The fall of Rome occurred over many centuries and was caused by several factors including military decay, barbarian invasions, and the failure of the government to respond to these problems.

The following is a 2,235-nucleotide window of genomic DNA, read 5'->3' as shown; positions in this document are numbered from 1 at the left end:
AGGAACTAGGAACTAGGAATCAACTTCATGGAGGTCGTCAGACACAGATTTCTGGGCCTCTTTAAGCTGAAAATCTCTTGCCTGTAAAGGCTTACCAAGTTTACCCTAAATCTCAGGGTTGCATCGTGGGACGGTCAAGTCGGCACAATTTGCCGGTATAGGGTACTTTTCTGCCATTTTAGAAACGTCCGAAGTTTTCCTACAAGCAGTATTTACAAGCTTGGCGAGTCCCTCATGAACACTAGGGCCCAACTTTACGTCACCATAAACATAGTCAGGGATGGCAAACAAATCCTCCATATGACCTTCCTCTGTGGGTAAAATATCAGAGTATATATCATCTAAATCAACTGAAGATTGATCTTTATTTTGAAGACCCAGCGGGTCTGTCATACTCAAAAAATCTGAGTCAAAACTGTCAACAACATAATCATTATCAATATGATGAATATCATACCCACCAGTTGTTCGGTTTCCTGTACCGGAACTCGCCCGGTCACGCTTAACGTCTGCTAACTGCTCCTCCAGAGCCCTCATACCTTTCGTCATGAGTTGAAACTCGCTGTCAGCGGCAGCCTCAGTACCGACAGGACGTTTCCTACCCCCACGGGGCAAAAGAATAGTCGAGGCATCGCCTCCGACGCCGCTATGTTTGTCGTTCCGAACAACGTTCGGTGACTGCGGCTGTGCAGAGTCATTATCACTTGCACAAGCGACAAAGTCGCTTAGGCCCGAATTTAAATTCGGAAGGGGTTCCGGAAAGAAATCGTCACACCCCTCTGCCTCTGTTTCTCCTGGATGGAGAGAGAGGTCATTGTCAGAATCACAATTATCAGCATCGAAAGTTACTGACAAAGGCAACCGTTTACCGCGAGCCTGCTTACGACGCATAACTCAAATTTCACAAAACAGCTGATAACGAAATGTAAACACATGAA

While these problems existed to a greater of lesser degree, since the end of the 2nd century, their effects were accelerated by the reforms of the emperors Constantine and Diocletian. These reforms changed Roman life as well as the face of the Roman army, moving it away from its classical infantry-based structure to a more cavalry-based system. The army was reorganized into lightly armed troops called "limitanei" who defended the border, and large mobile armies composed of troops called "comitatenses". The border troops were given land to live on around forts they protected. This structure led to farming becoming the job of the border troops so that they could feed as well as protect those on the frontier. Over time, this in turn led to out of date weaponry and neglect in training. The weakness of these troops meant that more mobile troops were needed to compensate, and an easily penetrable border as a result of the weakness led to the need for highly efficient mobile armies. Since the cavalry were the most mobile unit of the army, they began to be the favored military unit. With forces strung along the border and concentrated large mobile armies, an increased number of recruits were required; however, land owners were reluctant to let themselves or their kin be recruited because that left less workers for their farms. At the same time, the division of the empire into outer imperial provinces and inner provinces controlled by the Senate had its own effect. Since the armies largely remained in the outer imperial provinces, the people of the inner provinces were out of touch with the army and were no longer attracted to service, again reducing the available pool of recruits. One reason that many avoided Army service was... [continues]
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